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A golden age for tight ends

Posted by Doug on March 24, 2006

Maybe it's the new rules --- or rather the new enforcement of the old rules, starting in 2004 --- that is creating a glut of pass-catching tight ends. Or maybe it's just a fluke that several good ones have entered the league in the past few years. In 2005 tight ends accounted for 18.2% of receiving yardage, which is the highest figure since 1985. Below is a table indicating the percentage of receiving yards and TDs accounted for by tight ends each year since 1978.


Year PctYD PctTD Top Tight Ends
1978 17.6 22.2 Childs (869/4), Casper (852/9)
1979 16.9 20.6 Childs (846/5), Newsome (781/9)
1980 16.7 22.2 Winslow (1290/9), Casper (796/4)
1981 16.6 22.0 Winslow (1075/10), Senser (1004/8)
1982 18.6 25.6 Winslow (721/6), Newsome (633/3)
1983 18.7 24.7 Christensen (1247/12), Winslow (1172/8)
1984 20.3 24.1 Christensen (1007/7), Newsome (1001/5)
1985 20.5 23.8 Christensen (987/6), Shuler (879/7)
1986 16.5 17.7 Christensen (1153/8), Bavaro (1001/4)
1987 15.9 18.4 Bavaro (867/8), Christensen (663/2)
1988 14.1 15.4 Jackson (869/6), Shuler (805/5)
1989 13.2 16.1 Holman (736/9), Jackson (648/3)
1990 13.4 16.6 Jones (747/5), Jackson (670/6)
1991 12.9 17.6 Cook (808/3), Novacek (664/4)
1992 12.4 16.1 Novacek (630/6), Sharpe (640/2)
1993 15.7 20.3 Sharpe (995/9), Green (942/5)
1994 14.2 18.3 Coates (1174/7), Sharpe (1010/4)
1995 14.8 14.7 Coates (915/6), Sharpe (756/4)
1996 14.0 16.0 Sharpe (1062/10), Walls (713/10)
1997 16.0 21.6 Sharpe (1107/3), Dudley (787/7)
1998 15.2 20.3 Sharpe (768/10), Wycheck (768/2)
1999 14.6 20.5 Gonzalez (849/11), Walls (822/12)
2000 15.5 21.0 Gonzalez (1203/9), Sharpe (810/5)
2001 14.5 24.3 Gonzalez (917/6), Sharpe (811/2)
2002 15.4 19.7 Shockey (894/2), Heap (836/6)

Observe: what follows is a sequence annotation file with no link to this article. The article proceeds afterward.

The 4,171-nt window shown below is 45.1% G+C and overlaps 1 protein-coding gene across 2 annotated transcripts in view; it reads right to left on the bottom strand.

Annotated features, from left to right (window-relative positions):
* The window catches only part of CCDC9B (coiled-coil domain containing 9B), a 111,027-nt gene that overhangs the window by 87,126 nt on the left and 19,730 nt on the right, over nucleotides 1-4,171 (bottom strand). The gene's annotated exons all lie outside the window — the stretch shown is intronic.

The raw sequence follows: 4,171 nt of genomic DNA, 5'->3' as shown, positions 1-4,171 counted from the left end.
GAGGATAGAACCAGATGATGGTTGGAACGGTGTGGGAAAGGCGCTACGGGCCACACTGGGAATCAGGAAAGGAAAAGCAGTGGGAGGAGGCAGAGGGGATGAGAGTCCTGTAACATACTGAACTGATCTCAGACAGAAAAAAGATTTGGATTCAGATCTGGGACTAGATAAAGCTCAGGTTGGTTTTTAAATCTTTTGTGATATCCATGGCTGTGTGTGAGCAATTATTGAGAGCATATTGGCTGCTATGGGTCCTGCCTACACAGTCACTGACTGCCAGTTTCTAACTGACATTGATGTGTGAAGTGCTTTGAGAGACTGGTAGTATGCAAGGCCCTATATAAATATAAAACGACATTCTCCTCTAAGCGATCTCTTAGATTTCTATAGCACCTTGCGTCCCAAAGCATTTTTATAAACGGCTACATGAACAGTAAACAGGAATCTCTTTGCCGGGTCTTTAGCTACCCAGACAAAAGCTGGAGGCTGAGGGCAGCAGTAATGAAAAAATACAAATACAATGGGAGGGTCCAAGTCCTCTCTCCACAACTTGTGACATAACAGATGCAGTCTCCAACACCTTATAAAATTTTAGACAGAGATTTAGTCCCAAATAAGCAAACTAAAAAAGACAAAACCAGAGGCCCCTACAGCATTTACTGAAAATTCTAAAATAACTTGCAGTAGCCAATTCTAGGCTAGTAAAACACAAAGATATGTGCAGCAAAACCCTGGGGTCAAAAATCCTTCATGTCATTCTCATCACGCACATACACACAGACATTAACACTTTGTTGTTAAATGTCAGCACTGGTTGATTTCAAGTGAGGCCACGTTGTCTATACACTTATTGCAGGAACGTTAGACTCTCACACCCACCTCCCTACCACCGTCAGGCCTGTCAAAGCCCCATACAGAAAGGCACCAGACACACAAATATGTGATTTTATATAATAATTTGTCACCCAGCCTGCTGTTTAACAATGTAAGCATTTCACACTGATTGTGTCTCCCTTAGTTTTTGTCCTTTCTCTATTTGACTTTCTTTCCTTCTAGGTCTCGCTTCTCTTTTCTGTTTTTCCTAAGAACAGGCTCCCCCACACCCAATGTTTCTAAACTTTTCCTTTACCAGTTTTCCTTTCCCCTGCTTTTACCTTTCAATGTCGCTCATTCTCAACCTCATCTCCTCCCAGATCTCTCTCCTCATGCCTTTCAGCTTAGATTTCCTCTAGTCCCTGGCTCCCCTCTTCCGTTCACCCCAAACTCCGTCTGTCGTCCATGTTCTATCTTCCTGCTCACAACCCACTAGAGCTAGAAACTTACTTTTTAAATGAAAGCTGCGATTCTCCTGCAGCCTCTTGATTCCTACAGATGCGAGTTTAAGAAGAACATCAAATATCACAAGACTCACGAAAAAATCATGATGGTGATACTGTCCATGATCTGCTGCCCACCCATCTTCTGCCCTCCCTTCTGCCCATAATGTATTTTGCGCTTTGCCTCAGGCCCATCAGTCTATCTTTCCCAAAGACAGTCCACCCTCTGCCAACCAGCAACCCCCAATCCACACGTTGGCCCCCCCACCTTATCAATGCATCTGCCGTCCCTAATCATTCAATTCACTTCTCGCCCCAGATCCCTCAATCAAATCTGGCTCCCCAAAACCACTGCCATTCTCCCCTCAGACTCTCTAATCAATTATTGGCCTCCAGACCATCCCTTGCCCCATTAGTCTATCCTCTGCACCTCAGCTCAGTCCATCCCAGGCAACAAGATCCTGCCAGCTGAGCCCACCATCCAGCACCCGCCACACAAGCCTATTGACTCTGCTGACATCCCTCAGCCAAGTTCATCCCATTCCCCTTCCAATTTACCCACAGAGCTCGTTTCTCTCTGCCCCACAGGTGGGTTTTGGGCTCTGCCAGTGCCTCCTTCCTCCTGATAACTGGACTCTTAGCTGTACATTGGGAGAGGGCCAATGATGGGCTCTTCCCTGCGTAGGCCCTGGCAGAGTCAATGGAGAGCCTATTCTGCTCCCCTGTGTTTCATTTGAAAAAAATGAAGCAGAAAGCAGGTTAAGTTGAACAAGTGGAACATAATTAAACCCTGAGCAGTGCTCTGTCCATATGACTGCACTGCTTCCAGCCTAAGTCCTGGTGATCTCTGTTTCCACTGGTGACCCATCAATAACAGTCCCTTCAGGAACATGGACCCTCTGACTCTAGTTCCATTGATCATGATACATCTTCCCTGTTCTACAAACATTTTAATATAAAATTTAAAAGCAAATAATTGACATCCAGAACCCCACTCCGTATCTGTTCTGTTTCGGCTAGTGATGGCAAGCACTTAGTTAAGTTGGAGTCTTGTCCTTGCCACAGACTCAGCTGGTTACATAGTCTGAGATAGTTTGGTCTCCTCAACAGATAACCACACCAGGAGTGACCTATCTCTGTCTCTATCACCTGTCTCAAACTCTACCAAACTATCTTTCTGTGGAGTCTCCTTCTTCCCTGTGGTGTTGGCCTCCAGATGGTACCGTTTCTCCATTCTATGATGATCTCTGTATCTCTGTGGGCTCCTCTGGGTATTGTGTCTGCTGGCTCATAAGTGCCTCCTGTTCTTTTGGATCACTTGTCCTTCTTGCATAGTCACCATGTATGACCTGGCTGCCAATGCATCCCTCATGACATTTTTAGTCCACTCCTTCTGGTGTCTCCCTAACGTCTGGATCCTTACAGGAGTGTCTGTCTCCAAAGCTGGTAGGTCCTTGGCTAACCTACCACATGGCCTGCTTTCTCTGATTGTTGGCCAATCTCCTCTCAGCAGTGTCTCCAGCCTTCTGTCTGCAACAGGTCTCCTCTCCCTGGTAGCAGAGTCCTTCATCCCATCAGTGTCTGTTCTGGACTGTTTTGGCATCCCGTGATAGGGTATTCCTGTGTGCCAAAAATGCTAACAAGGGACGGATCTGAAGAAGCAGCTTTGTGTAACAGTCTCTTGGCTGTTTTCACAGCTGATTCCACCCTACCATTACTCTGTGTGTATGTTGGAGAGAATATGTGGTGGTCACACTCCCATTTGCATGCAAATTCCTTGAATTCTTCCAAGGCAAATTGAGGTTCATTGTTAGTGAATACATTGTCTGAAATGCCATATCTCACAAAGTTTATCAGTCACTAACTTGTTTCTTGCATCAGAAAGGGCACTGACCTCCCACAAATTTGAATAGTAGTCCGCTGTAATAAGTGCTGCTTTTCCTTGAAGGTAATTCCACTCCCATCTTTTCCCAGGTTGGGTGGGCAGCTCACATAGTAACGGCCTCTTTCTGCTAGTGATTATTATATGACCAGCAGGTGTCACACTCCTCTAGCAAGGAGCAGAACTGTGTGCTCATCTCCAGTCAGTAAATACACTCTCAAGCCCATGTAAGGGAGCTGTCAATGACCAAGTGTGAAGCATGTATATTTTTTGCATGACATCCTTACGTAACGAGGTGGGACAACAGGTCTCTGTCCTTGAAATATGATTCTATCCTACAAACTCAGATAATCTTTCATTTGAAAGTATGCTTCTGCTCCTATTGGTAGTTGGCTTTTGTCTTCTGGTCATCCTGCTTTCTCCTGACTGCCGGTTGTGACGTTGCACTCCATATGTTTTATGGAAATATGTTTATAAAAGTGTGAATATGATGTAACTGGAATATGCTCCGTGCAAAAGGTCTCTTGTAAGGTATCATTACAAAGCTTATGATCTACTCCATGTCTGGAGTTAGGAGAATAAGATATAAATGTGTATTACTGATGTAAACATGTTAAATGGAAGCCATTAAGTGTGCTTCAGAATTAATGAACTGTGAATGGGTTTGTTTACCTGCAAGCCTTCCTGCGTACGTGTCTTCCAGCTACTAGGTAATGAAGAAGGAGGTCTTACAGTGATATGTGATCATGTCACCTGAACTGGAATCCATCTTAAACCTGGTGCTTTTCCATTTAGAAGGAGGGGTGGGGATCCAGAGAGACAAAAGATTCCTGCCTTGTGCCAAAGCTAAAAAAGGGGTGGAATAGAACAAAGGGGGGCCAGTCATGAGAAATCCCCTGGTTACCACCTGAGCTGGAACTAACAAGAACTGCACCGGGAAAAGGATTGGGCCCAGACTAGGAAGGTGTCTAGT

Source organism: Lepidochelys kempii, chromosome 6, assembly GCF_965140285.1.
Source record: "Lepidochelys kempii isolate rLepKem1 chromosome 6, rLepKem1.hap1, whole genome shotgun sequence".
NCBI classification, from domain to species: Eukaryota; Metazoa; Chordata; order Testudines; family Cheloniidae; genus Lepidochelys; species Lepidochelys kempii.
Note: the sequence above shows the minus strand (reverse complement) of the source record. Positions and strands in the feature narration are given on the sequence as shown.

2003 16.7 19.7 Gonzalez (916/10), Sharpe (770/8)
2004 17.3 25.8 Gonzalez (1258/7), Gates (964/13)
2005 18.2 23.2 Gates (1101/10), Shockey (891/7)

This kind of tight end production was commonplace back when Christensen, Winslow, and Newsome roamed the earth. Now it's back. And where are those extra receptions and yards coming from? From the running backs, it turns out.


Year PctYD PctTD Top Receiving RBs
1978 26.6 15.3 Young (704/5), Galbreath (582/2)
1979 27.7 19.7 Washington (750/3), Hofer (662/2)
1980 29.1 19.5 Harper (634/3), Brown (623/2)
1981 27.7 21.2 Andrews (735/2), Brown (694/2)
1982 25.1 18.1 Andrews (503/2), Wilder (466/1)
1983 24.0 18.6 Nelson (618/0), Andrews (609/4)
1984 21.0 15.7 Allen (758/5), Wilder (685/0)
1985 23.1 17.3 James (1027/6), Craig (1016/6)
1986 25.3 17.2 Anderson (871/8), Walker (837/2)
1987 23.9 15.5 Walker (715/1), James (593/3)
1988 23.9 17.5 Byars (705/4), Williams (651/3)
1989 21.7 17.6 Byars (721/0), Thomas (669/6)
1990 20.7 17.7 Byars (819/3), Williams (699/0)
1991 18.8 14.2 Thomas (631/5), Delpino (617/1)
1992 21.6 15.2 Harmon (914/1), White (641/1)
1993 21.1 11.9 Kirby (874/3), Harmon (671/2)
1994 21.3 13.8 Watters (719/5), Centers (647/2)
1995 18.9 11.8 Centers (962/2), Loville (662/3)
1996 19.0 13.4 Centers (766/7), Alstott (557/3)
1997 19.2 12.7 Lee (825/3), Faulk (471/1)
1998 17.7 12.5 Faulk (908/4), Lee (667/2)
1999 18.7 13.4 Faulk (1048/5), Barber (609/2)
2000 19.6 14.1 Anderson (853/2), Faulk (830/8)
2001 18.6 13.1 Faulk (765/9), Staley (626/2)
2002 19.0 14.0 Garner (941/4), Holmes (672/3)
2003 18.4 12.0 Tomlinson (725/4), Holmes (690/0)
2004 16.4 10.6 Westbrook (703/6), Davis (588/1)
2005 15.4 10.7 Westbrook (616/4), Jordan (563/2)

It appears that last season was the first time in more than 20 years that no running back caught 700 yards worth of passes.

All this fits with my half-baked theory that screen passes just do not work anymore. When I was a kid, I never saw a screen pass that didn't go for 12 yards or more. I wondered why they didn't run more of them. Now it seems that defensive linemen are just too smart. Instead of a jailbreak, they let one guy pressure the quarterback and the rest of them peel back and maul the receiver.

This entry was posted on Friday, March 24th, 2006 at 6:11 am and is filed under History. You can follow any responses to this entry through the RSS 2.0 feed. Both comments and pings are currently closed.